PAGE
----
Our Lakota/Dakota/Nakota worldview is rooted in the philosophy of Mitakuye Oyasin “we are all related.” This philosophy permeates through every aspect of our way of life.
We can see the importance of Mitakuye Oyasin in our traditional greetings. When greeting someone it was, and is, important to address them according to how one was related.
Lakota Greetings for Males part 1*
Háu Até (Hello Father)
Háu Iná (Hello Mother)
Háu Tȟuƞkášila (Hello Grandfather)
Háu Uƞčí (Hello Grandma)
Háu Kȟolá (Hello (male) friend)
Traditional Lakota/Dakota/Nakota views on how one was related differ from traditional western views of the nuclear family. Additionally, names carried a deeper meaning than simply meaning Mom, Dad, Grandma, Grandpa and so on.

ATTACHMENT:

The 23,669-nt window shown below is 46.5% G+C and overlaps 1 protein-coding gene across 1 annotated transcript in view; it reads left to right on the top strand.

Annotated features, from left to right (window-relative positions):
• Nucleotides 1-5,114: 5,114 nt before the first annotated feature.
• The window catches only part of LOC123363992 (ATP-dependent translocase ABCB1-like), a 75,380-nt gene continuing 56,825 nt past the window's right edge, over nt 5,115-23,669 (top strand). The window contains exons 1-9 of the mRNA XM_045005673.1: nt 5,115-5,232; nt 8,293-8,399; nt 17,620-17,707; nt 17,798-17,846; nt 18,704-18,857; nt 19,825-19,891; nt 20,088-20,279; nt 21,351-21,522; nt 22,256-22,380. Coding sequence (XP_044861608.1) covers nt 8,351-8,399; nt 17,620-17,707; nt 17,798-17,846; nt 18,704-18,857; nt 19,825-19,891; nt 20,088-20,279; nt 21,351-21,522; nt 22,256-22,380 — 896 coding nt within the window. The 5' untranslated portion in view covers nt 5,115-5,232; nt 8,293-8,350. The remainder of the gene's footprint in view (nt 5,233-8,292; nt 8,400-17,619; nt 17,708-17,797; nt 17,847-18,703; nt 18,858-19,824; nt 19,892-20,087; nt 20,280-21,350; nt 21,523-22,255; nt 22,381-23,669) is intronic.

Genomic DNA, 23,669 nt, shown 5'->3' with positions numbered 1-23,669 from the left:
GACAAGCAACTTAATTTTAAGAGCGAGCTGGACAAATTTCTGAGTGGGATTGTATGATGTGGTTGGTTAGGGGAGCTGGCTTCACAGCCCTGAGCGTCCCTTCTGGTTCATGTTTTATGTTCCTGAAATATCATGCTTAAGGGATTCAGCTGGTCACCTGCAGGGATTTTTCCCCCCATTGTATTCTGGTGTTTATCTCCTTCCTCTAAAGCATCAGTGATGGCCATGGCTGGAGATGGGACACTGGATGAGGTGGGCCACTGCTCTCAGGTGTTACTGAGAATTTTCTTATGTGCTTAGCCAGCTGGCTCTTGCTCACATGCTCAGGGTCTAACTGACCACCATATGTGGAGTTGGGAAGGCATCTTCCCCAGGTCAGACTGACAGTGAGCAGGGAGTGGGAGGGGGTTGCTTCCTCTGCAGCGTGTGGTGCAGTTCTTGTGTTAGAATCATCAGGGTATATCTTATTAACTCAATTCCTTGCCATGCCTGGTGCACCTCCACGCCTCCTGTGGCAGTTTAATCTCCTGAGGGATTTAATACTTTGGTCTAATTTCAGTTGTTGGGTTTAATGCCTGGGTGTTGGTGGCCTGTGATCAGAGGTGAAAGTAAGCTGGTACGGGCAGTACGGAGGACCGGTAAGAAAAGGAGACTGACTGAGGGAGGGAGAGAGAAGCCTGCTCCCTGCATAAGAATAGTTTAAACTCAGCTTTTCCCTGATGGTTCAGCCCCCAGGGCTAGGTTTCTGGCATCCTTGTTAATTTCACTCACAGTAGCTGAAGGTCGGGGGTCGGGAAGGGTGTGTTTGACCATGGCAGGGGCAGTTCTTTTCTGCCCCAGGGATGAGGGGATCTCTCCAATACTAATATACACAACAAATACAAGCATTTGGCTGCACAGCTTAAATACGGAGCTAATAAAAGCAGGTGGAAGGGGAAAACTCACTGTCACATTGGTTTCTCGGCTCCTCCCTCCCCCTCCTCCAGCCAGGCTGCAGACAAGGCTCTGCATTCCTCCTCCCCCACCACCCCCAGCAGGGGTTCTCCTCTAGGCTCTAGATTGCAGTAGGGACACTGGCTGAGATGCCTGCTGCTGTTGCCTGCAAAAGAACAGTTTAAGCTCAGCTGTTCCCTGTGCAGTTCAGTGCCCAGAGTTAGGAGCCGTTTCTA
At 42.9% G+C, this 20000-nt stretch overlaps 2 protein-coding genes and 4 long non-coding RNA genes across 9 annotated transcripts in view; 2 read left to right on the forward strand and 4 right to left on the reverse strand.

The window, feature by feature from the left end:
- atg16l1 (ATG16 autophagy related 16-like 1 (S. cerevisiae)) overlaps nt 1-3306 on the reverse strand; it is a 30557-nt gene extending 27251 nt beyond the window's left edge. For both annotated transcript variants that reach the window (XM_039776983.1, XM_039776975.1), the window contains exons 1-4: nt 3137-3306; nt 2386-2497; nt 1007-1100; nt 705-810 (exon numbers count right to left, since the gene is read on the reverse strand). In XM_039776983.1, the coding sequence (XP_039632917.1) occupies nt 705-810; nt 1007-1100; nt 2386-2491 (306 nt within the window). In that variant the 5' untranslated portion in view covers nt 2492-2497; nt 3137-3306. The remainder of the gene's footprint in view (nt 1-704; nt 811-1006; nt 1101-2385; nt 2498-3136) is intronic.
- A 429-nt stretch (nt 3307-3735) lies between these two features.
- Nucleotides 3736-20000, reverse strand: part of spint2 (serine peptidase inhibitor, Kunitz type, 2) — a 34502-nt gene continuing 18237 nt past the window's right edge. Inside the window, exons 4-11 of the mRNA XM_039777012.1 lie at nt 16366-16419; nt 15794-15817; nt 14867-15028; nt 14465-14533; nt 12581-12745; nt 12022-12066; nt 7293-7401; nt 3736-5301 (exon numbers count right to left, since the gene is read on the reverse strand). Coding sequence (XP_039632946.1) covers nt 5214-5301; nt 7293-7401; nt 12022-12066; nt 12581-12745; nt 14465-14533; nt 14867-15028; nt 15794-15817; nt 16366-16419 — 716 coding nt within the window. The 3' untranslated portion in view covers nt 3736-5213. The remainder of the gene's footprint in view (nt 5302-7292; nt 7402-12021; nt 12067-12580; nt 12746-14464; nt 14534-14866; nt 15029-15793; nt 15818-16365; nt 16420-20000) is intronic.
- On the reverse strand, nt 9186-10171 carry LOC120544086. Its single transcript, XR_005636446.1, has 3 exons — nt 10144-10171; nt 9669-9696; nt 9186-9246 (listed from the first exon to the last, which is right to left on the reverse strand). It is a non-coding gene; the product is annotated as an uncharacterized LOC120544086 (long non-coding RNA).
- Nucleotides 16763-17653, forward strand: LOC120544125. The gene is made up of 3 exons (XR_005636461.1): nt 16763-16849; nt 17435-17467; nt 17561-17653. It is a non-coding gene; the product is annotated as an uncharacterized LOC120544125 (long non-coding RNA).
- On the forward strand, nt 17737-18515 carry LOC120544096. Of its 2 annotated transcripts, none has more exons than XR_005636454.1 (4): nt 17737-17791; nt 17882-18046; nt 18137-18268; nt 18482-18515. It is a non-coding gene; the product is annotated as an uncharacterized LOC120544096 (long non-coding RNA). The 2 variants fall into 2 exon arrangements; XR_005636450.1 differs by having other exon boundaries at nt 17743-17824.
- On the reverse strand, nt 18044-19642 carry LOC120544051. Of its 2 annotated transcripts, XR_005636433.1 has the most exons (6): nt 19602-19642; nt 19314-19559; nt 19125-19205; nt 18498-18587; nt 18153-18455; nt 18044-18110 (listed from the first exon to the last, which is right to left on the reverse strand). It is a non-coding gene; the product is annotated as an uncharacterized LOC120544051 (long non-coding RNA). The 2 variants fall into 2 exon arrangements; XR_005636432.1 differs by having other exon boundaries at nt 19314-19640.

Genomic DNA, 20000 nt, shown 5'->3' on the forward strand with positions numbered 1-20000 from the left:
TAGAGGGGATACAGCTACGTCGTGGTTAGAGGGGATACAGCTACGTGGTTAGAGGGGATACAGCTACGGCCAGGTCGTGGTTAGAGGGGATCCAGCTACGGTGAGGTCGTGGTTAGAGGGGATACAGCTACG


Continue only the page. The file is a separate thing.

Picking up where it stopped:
An example is the word Kȟolá. While interpreted to mean friend, it actually carries a much deeper meaning. One interpretation of Kȟolá is that it is a person one is willing to give their life for.
Wakinyan Waanatan (Matt Remle)
*Note: Words are enunciated so that listeners can hear the sounds of Lakota dialect.
**For Dakota and Nakota dialect speakers simply change the “L” with “D” or “N”. For example: KȟoLá (Lakota), KȟoDá (Dakota), KȟoNá (Nakota)